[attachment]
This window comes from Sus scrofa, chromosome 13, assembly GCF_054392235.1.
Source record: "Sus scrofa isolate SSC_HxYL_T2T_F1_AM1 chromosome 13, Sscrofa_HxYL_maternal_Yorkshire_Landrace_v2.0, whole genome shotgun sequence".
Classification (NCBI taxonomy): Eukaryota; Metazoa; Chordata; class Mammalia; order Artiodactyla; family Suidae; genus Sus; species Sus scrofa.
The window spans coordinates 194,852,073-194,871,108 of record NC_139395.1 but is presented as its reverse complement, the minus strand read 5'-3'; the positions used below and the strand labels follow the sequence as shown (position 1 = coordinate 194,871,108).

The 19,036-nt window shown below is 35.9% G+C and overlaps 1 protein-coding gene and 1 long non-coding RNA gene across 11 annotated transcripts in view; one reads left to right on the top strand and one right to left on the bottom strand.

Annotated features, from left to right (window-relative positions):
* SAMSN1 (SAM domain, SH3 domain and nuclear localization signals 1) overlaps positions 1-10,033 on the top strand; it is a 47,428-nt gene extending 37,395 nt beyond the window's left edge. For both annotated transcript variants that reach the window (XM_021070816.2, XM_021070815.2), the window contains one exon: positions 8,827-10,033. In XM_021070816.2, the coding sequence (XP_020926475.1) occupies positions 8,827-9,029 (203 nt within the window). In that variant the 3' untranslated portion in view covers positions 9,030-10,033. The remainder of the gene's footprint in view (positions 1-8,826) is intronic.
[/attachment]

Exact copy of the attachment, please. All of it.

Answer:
This window comes from Sus scrofa, chromosome 13, assembly GCF_054392235.1.
Source record: "Sus scrofa isolate SSC_HxYL_T2T_F1_AM1 chromosome 13, Sscrofa_HxYL_maternal_Yorkshire_Landrace_v2.0, whole genome shotgun sequence".
Classification (NCBI taxonomy): Eukaryota; Metazoa; Chordata; class Mammalia; order Artiodactyla; family Suidae; genus Sus; species Sus scrofa.
The window spans coordinates 194,852,073-194,871,108 of record NC_139395.1 but is presented as its reverse complement, the minus strand read 5'-3'; the positions used below and the strand labels follow the sequence as shown (position 1 = coordinate 194,871,108).

The 19,036-nt window shown below is 35.9% G+C and overlaps 1 protein-coding gene and 1 long non-coding RNA gene across 11 annotated transcripts in view; one reads left to right on the top strand and one right to left on the bottom strand.

Annotated features, from left to right (window-relative positions):
* SAMSN1 (SAM domain, SH3 domain and nuclear localization signals 1) overlaps positions 1-10,033 on the top strand; it is a 47,428-nt gene extending 37,395 nt beyond the window's left edge. For both annotated transcript variants that reach the window (XM_021070816.2, XM_021070815.2), the window contains one exon: positions 8,827-10,033. In XM_021070816.2, the coding sequence (XP_020926475.1) occupies positions 8,827-9,029 (203 nt within the window). In that variant the 3' untranslated portion in view covers positions 9,030-10,033. The remainder of the gene's footprint in view (positions 1-8,826) is intronic.